After 20 years of service, these were the parting words of one loyal but lazy store worker.
Garrett McNeill was an employee and announcer at Cloud 9, the megastore where the brilliant Netflix series Superstore is set. He’s charming, honest, sarcastic and slack, claiming that ‘he’ll only ever do the bare minimum to not get fired’. Yet his words of wisdom offer plenty of food for thought when it comes to engaging employees…
Garrett is one of the main misfits in the team – a unique family of employees, from the annoyingly enthusiastic newbies to the long-in-the-tooth veterans, and the clueless Christmas hires to the dedicated but dog-tired managers.
Sadly, in series 6, the store succumbs to the pressures of online shopping and converts to a fulfilment centre. Most of the employees lose their jobs, including Garrett.
Garrett gets emotional
Despite Garrett’s obvious apathy towards the job, there’s something special beyond the paycheck that’s kept him clocking in for over two decades. On closing day, as he makes his final announcement over the tannoy, Garrett’s goodbye turns out to be a surprisingly open and emotional one:
“It’s a job. If jobs were fun, they wouldn’t pay us to do it. But occasionally there were moments that weren’t so bad. Most jobs suck 99% of the time, so you’ve really gotta enjoy those moments that don’t. Those bits of fun you have during downtime, or an interesting conversation with a co-worker, or something happens that you can laugh about later, or you do something you’re actually proud of. If you’re lucky, maybe you even get to be friends with a co-worker or two along the way. I’m not sure what else you could want in a job.”
At the end of the day, Garrett’s candid comments make it easy to unpack what matters. While he may only be a fictional character, his words represent the sentiments of many real workforces, as well as the cultures that exist across organisations and industries.
Building a positive emotional culture
In her research, specialist in employee communication Dr Rita Men determined two types of culture with related styles of communication – cognitive (transactional, factual, rational) and emotional (relational, engaging, experiential). While cognitive based communication is necessary, workplaces focused on building an emotional culture encourage joy, happiness and compassion between colleagues. And judging from his comments, these emotional connections are the reason behind Garrett’s devotion to his job.
All the feels
Garrett’s deadpan attitude suggests he’s a cold character, but the moments he reflects on reveal that what mattered was much more emotional. Let’s take a closer look at some of his poignant remarks to explore how we, as communicators and connectors can support an emotional culture and encourage more of these meaningful moments…
Those bits of fun you have during downtime…
The Joy of Work by Bruce Daisley talks about just that – maximising joy and loving your job. Daisley explains that laughter can stimulate creativity, help with challenges and balance out intense emotions. By building a culture where laughter is encouraged, and employees have a cheerful perspective, teams can get closer and happier.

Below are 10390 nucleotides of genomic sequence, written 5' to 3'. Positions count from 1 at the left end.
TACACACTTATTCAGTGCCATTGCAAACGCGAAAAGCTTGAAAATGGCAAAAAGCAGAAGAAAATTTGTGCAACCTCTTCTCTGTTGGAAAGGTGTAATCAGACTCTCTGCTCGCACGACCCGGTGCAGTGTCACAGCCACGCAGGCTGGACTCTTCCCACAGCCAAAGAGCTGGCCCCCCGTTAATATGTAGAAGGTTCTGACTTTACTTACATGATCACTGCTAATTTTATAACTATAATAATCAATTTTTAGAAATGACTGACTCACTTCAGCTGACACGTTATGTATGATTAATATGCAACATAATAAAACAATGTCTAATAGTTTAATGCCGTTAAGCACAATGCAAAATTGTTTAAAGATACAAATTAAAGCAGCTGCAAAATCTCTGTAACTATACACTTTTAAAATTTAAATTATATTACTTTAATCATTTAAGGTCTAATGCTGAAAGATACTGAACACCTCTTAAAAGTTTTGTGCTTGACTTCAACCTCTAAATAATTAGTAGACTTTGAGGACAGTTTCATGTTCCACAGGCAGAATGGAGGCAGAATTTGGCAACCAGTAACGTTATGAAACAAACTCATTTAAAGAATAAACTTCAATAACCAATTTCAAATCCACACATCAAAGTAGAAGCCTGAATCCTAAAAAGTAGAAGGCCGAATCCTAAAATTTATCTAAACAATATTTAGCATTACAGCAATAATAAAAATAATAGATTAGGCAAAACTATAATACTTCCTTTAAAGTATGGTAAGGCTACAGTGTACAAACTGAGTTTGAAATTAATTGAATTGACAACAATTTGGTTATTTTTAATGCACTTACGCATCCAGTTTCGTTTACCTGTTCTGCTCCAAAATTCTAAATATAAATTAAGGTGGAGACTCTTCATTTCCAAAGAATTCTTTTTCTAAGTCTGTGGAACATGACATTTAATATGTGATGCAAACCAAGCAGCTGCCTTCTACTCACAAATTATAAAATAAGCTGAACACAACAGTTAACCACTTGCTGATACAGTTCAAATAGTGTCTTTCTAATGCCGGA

Consider this: Now, we can’t all have fun by hijacking the forklift for a joyride or holding supermarket trolley races in the carpark, but we can recognise those times when we need to step back and allow space for colleagues to simply enjoy one another’s company. Know when to cut the comms and leave spaces free for fun, enjoyment and connection.
An interesting conversation with a co-worker
From music preferences to dating disasters, family troubles to fighting stereotypes, and childhood memories to bird-based anecdotes, the Cloud 9 crew are always sharing a story, helping them build connections and relationships with one other.
Consider this: No Hard Feelings: Emotions at Work, by Liz Fosslien and Mollie West Duffy encourages us to, ‘share stories about who we are, not what we do, and invite others to do the same.’ Whether in-person, during meetings or through internal social channels, enabling more conversations about what matters to people can improve emotional culture and create a greater sense of belonging.
Doing something you’re actually proud of
According to Sue Dewhurst and Liam Fitzpatrick in the book, Successful Employee Communications, ‘Purpose matters. It matters for people, because it means that when they come to work each day, they come knowing that they make a difference, that their work means something, and that they are contributing to something bigger than just making money for shareholders.’
Consider this: Garrett spent 20 years making announcements to co-workers and customers and he was proud of it. Sharing news, motivating others and making messages fun was part of his purpose. Help employees find meaning at work, show them the impact they have on people’s lives by sharing stories and celebrate successes and progress. Help them to feel proud of the contributions they make.
Making work not suck
Despite all the tiring shifts, troublesome customers and tedious training sessions, Garrett and the Cloud 9 team still managed to create many moments of joy, love and laughter that we viewers were only too happy to experience.
While Cloud 9 may now be closed, Garrett’s touchingly meaningful memories can inspire us to influence many joyful moments to come!
By Caroline Roodhouse